And thanks to Notre Dame making a big deal the next weekend, with all the hoopla, the music, the fans, the recruiting visits, the whole "Super Bowl" atmosphere, the timing could not have been better to make this message a reality. It was like his USC team knew something the Irish did not.
"We told them the bagpipes would be out two hours before the game, the rock music would be louder than anything they'd ever heard," Kiffin recalls that week. And it all helped to reaffirm his policy that there was no need for walk-throughs, as USC had done before, even at Notre Dame Stadium.
"We told them it was just a football field, 100 yards, no big deal," Kiffin said. "We painted all that picture for them. We focused on the preparation. It was their third road game and they were ready. They executed really well."
Which became a theme for the fall.
"I'm sure when this schedule came out," Kiffin said with a tap on the back of a 2011 media guide. "I'm sure you wrote it. Everybody did. They've [USC's] got a murderous road schedule. They play at Cal in a baseball park, at Notre Dame at night, and then after the Stanford game, which our guys knew could have gone either way a couple of times and didn't say anything bad about their team, they go to Colorado on a short week for a night game, and then when you looked at the schedule, Oregon was next."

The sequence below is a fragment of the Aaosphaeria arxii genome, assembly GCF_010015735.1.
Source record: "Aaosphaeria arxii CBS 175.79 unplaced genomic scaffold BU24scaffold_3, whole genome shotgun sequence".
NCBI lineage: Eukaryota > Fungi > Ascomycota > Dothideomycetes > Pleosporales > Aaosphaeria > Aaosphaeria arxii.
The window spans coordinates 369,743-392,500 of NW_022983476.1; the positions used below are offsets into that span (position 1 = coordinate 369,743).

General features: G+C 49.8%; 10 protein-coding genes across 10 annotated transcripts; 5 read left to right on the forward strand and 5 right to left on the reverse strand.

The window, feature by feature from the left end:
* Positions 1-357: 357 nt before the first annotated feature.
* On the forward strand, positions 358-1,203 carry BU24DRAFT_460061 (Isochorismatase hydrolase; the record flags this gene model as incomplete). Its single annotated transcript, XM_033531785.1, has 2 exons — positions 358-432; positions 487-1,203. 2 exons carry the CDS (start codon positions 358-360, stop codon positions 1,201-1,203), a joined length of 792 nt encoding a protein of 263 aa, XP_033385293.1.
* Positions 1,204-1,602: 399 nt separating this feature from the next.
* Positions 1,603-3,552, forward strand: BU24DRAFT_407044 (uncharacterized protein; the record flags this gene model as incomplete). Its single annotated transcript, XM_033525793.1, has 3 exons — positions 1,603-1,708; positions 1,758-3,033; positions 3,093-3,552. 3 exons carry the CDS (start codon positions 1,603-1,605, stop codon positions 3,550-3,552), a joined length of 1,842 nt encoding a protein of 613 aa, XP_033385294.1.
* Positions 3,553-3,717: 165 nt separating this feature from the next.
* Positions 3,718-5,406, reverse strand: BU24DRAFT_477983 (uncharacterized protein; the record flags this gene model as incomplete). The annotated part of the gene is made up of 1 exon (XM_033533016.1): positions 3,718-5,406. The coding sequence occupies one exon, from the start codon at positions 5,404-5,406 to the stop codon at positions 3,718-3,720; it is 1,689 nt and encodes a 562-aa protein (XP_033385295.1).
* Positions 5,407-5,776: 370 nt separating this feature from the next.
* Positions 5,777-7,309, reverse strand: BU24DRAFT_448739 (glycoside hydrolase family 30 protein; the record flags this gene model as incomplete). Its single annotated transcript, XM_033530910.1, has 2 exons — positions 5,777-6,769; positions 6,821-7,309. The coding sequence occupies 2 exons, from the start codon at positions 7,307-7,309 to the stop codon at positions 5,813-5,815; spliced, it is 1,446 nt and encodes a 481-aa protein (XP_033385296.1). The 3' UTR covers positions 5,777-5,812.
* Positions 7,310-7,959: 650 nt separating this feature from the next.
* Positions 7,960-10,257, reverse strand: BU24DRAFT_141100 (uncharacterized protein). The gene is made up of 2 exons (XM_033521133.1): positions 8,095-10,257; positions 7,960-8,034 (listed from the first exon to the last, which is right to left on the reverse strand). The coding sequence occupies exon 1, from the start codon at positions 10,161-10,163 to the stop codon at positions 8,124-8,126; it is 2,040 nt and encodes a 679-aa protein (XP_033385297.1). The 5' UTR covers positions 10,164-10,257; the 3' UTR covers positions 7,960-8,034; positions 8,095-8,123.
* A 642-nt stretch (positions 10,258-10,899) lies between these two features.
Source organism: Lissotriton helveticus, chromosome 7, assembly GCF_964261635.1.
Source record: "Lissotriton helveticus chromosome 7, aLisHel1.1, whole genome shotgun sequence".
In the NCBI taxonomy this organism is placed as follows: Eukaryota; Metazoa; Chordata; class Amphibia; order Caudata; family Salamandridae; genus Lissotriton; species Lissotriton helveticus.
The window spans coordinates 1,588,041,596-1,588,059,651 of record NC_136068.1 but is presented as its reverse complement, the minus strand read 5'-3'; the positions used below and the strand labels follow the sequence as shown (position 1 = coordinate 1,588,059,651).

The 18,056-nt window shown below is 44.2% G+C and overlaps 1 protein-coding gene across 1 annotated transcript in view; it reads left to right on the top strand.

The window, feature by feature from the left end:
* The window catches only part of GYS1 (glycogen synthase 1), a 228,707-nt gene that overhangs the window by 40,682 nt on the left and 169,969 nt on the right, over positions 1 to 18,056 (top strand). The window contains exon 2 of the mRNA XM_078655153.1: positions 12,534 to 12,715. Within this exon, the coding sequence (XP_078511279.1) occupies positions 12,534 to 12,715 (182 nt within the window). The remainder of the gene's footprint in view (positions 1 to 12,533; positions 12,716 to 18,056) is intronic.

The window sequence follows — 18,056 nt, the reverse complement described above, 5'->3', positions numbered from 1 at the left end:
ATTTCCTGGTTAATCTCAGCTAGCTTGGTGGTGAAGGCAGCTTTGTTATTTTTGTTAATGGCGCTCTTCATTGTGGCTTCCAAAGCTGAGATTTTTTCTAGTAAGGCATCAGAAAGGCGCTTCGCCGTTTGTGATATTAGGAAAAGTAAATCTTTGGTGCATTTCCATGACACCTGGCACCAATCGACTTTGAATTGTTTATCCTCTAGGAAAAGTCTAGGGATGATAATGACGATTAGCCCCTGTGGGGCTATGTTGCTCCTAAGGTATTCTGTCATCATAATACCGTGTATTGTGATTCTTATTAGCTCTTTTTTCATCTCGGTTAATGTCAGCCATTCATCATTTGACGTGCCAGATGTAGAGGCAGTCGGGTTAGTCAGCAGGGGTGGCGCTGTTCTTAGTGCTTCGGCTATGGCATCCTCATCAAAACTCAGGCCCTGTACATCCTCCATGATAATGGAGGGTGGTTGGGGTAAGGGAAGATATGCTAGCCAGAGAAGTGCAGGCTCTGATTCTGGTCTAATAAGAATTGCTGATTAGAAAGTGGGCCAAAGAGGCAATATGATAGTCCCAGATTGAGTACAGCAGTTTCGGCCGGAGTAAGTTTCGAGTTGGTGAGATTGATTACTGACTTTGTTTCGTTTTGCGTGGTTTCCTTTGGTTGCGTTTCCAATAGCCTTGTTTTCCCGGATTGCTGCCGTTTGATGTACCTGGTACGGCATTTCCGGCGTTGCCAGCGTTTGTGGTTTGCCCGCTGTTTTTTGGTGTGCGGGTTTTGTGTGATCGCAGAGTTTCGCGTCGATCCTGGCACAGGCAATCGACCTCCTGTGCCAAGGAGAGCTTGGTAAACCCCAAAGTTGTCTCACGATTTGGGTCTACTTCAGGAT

And all at night. The last two in the kind of cold weather that had always plagued USC.
"And it didn't at all," Kiffin said, indicating he might have been as proud of how the Trojans came out for the Colorado game as any in that run. It was the classic slip-up situation historically. A Colorado team that had beaten Utah and was starting to get healthy.
"T.J. [McDonald]was suspended, it was their 'Blackout night,' it was cold," Kiffin said, with snow piled up around the field. And USC came out hot. Another one for the prep even if there was little hype here for the ESPN game that produced Barkley's record six TD passes as the night went on.